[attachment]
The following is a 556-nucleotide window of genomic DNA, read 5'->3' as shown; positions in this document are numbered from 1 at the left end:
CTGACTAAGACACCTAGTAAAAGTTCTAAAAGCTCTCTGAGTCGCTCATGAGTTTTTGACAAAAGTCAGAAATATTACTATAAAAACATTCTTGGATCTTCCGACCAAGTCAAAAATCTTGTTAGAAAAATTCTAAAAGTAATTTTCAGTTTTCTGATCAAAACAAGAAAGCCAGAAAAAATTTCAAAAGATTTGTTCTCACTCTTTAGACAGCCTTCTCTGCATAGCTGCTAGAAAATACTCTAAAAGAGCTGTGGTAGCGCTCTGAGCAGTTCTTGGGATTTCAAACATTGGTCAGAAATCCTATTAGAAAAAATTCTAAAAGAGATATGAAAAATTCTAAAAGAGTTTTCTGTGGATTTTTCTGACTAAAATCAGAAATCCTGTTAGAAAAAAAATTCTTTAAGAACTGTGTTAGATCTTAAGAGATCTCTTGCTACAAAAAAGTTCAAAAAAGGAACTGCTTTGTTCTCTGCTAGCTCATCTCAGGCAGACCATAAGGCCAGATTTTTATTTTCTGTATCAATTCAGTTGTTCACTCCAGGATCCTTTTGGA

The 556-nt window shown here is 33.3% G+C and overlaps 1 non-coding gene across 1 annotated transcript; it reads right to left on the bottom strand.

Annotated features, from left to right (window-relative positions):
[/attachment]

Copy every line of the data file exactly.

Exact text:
The following is a 556-nucleotide window of genomic DNA, read 5'->3' as shown; positions in this document are numbered from 1 at the left end:
CTGACTAAGACACCTAGTAAAAGTTCTAAAAGCTCTCTGAGTCGCTCATGAGTTTTTGACAAAAGTCAGAAATATTACTATAAAAACATTCTTGGATCTTCCGACCAAGTCAAAAATCTTGTTAGAAAAATTCTAAAAGTAATTTTCAGTTTTCTGATCAAAACAAGAAAGCCAGAAAAAATTTCAAAAGATTTGTTCTCACTCTTTAGACAGCCTTCTCTGCATAGCTGCTAGAAAATACTCTAAAAGAGCTGTGGTAGCGCTCTGAGCAGTTCTTGGGATTTCAAACATTGGTCAGAAATCCTATTAGAAAAAATTCTAAAAGAGATATGAAAAATTCTAAAAGAGTTTTCTGTGGATTTTTCTGACTAAAATCAGAAATCCTGTTAGAAAAAAAATTCTTTAAGAACTGTGTTAGATCTTAAGAGATCTCTTGCTACAAAAAAGTTCAAAAAAGGAACTGCTTTGTTCTCTGCTAGCTCATCTCAGGCAGACCATAAGGCCAGATTTTTATTTTCTGTATCAATTCAGTTGTTCACTCCAGGATCCTTTTGGA

The 556-nt window shown here is 33.3% G+C and overlaps 1 non-coding gene across 1 annotated transcript; it reads right to left on the bottom strand.

Annotated features, from left to right (window-relative positions):